Liver enzyme may play critical role in enhancing cholesterol removal from the body

October 28, 2013 by Sathya Achia Abraham
Reverse Cholesterol Transport: Excess cholesterol accumulates in the peripheral tissues including artery wall associated macrophage foam cells that are central to the development of atherosclerosis and heart disease. HDL mediated removal of free or un-esterified cholesterol is the major mechanism for cholesterol removal from the peripheral tissue. Cholesterol is predominantly (more than 80 percent) carried as esters (CE) and these esters are delivered to the liver via scavenger receptor BI (SR-BI). Hepatic CEH, identified in the current study, hydrolyzes HDL-CE and the resulting free cholesterol is secreted into the bile via ABCG5/8 or converted into bile acids prior to the secretion via BSEP. Cholesterol and bile acids are finally eliminated from the body in feces. Credit: Daniel Lambdin

(Medical Xpress)—The human body works hard to keep cholesterol levels in check. Cholesterol comes from diet and also naturally occurs in the human body. A large portion of the cholesterol occurring in the body is made in the liver, where its levels are also regulated. But an excess of cholesterol can occur, placing individuals at risk for developing coronary artery or heart disease, and the liver is the only organ in the body able to remove cholesterol.

Researchers at the Virginia Commonwealth University School of Medicine, led by Shobha Ghosh, Ph.D., professor of internal medicine, pulmonary division in the VCU School of Medicine, are conducting research aimed at understanding a key called CEH, which regulates the removal of from cells and makes it available to HDL, or "good cholesterol."

In a new study, to appear in the November issue of the Journal of Lipid Research, Ghosh and colleagues report that CEH in the liver is critical for enhancing cholesterol removal from the and establishes its cooperation with HDL receptor. In a preclinical model, the team observed that CEH worked together with a membrane protein called scavenger receptor BI, or SR-BI. Working together, CEH and SR-BI help drive a process to move cholesterol out of the body. They also observed how CEH helped catalyze important biologic processes and increased the flux of HDL-cholesterol to bile acids in vivo.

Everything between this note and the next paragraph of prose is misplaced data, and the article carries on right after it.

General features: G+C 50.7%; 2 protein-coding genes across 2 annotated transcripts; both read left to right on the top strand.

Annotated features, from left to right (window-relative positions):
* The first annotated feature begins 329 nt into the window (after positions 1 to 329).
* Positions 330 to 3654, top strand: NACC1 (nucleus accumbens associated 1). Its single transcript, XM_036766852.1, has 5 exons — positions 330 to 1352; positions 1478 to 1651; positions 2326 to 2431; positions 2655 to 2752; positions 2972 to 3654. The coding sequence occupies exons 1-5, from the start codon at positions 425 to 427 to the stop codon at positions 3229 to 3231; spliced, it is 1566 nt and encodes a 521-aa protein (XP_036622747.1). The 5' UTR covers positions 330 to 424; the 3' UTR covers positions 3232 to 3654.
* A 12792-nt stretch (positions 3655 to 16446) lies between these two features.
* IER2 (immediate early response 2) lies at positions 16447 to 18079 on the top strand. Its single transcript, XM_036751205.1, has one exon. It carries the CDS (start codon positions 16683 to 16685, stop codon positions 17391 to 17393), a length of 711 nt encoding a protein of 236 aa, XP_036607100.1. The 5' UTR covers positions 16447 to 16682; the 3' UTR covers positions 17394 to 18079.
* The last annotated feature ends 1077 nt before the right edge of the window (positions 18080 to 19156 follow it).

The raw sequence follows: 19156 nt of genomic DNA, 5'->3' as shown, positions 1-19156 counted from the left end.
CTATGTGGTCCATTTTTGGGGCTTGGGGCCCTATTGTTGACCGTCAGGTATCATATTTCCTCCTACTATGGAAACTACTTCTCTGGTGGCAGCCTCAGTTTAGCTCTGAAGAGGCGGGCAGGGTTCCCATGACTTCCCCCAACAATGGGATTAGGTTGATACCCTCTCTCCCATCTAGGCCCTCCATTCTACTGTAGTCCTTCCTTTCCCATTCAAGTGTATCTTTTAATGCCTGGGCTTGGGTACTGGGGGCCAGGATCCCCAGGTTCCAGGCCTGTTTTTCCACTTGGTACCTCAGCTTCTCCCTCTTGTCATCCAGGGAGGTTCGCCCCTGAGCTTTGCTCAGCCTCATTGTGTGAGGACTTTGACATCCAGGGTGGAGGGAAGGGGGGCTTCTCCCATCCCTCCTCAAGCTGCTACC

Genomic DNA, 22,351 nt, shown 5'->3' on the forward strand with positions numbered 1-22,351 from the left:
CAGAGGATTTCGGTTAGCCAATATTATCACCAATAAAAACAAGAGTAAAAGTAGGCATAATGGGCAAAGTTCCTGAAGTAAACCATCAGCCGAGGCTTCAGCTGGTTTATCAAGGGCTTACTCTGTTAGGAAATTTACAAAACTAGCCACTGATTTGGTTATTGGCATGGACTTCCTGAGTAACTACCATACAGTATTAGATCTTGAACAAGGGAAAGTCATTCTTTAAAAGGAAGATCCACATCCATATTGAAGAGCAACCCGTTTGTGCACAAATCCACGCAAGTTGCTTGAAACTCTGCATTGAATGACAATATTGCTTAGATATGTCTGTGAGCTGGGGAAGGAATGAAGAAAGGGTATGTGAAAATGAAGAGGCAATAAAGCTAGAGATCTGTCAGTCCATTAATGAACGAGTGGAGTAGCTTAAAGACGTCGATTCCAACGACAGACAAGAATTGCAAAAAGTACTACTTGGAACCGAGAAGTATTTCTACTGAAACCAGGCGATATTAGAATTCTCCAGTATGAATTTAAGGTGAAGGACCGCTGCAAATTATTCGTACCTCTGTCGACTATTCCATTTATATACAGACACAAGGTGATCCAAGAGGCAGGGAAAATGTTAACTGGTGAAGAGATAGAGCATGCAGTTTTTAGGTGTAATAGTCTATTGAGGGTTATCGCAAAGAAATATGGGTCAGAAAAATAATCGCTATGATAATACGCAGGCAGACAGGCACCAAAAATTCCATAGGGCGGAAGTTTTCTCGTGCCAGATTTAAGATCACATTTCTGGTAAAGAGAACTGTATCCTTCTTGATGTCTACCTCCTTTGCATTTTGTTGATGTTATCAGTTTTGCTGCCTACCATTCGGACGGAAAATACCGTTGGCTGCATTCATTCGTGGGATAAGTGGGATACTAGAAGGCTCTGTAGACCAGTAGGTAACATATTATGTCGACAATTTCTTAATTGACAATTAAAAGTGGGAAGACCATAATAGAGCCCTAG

"Understanding the cellular processes that regulate the removal of cholesterol from the body is important for the development of new drugs that can enhance this process," Ghosh said.

"Drugs developed to increase the activity of this enzyme will reduce atherosclerosis (deposition of cholesteryl esters in artery wall) which is the underlying cause of or ."

According to Ghosh, although the team has identified the enzyme, additional research is necessary to determine how the activity of the enzyme is regulated. Ghosh said that moving forward the team will work to further understand the in vivo regulation of the enzyme and develop novel strategies to increase CEH activity by pharmacological means.

The study is titled, "Cooperation between hepatic cholesteryl ester hydrolase and scavenger receptor BI for hydrolysis of HDL-CE." The study first appeared online in the journal in August 2013.

Explore further: Does good cholesterol increase breast cancer risk?

More information:

Related Stories

Does good cholesterol increase breast cancer risk?

October 9, 2013

High levels of high density lipoprotein (HDL), also known as the "good cholesterol," are thought to protect against heart disease. However, what's good for one disease may not be good for another. High levels of HDL have ...

Low HDL-cholesterol—Not quantity, but quality

April 30, 2013

Many of the genes regulating the inflammation and immune response of the body are also associated with low HDL-cholesterol levels in the circulation, tells the recent study conducted at the University of Helsinki, Finland. ...

When it comes to the good cholesterol, fitness trumps weight

October 9, 2013

There's no question that high levels of good cholesterol—also known as high-density lipoprotein (HDL)—seem to be protective against heart disease. Rather than depositing fat into the blood vessels the way the "bad" cholesterol ...

Recommended for you

Success in the 3-D bioprinting of cartilage

April 28, 2017

A team of researchers at Sahlgrenska Academy has managed to generate cartilage tissue by printing stem cells using a 3-D-bioprinter. The fact that the stem cells survived being printed in this manner is a success in itself. ...

Mouse teeth providing new insights into tissue regeneration

April 27, 2017

Researchers hope to one day use stem cells to heal burns, patch damaged heart tissue, even grow kidneys and other transplantable organs from scratch. This dream edges closer to reality every year, but one of the enduring ...


Please sign in to add a comment. Registration is free, and takes less than a minute. Read more

Click here to reset your password.
Sign in to get notified via email when new comments are made.